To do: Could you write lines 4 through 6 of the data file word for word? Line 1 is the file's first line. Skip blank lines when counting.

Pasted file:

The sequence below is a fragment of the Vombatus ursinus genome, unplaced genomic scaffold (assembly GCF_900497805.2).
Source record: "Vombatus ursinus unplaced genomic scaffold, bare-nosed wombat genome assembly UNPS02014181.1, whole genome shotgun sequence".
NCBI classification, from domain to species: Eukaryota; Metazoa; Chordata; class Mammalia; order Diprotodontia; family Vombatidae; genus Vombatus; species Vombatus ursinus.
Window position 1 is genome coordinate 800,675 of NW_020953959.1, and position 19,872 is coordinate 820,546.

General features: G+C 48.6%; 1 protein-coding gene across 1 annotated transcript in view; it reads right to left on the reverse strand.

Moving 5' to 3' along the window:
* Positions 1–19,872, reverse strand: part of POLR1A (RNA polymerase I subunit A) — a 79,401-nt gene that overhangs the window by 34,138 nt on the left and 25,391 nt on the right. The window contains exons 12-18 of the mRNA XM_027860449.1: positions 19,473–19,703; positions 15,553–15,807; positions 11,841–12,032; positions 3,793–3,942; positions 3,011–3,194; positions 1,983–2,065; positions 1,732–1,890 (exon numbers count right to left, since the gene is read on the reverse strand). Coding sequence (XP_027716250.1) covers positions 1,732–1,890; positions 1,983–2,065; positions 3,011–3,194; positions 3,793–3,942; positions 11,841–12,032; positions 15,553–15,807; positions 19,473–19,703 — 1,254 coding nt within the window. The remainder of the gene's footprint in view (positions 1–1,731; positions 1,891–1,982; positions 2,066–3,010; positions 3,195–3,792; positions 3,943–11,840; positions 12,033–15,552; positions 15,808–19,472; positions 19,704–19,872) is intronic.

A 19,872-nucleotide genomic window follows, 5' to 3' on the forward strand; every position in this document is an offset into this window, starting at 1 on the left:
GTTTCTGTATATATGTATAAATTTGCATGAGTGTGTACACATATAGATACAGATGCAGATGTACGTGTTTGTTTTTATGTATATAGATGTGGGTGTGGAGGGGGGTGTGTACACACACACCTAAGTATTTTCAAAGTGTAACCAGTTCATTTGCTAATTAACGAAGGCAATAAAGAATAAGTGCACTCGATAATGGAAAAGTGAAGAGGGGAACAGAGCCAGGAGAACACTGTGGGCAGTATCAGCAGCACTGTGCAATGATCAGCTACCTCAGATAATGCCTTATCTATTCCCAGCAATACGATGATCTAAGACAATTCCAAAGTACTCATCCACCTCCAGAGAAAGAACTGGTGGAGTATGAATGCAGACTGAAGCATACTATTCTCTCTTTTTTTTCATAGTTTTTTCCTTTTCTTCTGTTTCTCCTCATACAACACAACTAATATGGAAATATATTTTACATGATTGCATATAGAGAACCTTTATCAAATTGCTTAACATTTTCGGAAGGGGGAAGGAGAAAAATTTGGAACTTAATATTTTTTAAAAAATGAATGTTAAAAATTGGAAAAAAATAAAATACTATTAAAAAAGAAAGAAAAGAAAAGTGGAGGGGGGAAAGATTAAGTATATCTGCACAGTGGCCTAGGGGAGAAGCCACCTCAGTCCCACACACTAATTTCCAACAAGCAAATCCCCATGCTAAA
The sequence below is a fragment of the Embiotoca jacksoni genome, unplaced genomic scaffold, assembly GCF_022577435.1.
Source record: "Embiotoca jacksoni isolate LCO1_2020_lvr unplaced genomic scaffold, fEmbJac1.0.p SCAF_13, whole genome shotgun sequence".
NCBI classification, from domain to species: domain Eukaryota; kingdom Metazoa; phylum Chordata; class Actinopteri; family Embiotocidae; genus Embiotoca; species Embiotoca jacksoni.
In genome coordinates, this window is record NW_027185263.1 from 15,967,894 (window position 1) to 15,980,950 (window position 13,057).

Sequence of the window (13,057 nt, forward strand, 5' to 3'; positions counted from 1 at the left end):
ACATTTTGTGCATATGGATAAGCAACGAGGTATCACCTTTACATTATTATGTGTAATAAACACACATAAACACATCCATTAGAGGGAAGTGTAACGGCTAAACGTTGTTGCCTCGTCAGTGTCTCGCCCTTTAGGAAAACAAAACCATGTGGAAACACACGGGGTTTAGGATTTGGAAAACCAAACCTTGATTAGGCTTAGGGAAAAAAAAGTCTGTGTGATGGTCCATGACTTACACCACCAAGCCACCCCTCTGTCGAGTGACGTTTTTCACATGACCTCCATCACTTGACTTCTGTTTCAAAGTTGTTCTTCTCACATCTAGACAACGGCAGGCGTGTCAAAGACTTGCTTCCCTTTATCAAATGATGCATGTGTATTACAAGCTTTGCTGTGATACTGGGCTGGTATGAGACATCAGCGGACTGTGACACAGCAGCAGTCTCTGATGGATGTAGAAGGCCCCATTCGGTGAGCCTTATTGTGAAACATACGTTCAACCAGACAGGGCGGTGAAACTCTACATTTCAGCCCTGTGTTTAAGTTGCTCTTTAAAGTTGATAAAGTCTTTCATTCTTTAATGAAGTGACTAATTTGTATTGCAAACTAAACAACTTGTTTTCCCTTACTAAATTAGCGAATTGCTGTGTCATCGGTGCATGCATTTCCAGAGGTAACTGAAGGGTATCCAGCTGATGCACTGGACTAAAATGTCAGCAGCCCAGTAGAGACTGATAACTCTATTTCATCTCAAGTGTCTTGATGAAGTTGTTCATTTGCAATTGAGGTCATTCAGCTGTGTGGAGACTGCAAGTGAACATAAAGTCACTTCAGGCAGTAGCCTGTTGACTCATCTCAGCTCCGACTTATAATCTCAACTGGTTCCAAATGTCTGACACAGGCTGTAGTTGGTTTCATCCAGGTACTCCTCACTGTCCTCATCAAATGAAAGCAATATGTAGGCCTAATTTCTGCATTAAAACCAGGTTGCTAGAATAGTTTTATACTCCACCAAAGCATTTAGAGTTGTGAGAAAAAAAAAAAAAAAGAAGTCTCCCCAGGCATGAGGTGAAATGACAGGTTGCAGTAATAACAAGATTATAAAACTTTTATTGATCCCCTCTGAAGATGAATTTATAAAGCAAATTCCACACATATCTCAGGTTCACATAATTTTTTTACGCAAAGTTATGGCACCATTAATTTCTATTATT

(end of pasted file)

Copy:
Window position 1 is genome coordinate 800,675 of NW_020953959.1, and position 19,872 is coordinate 820,546.

General features: G+C 48.6%; 1 protein-coding gene across 1 annotated transcript in view; it reads right to left on the reverse strand.

Moving 5' to 3' along the window: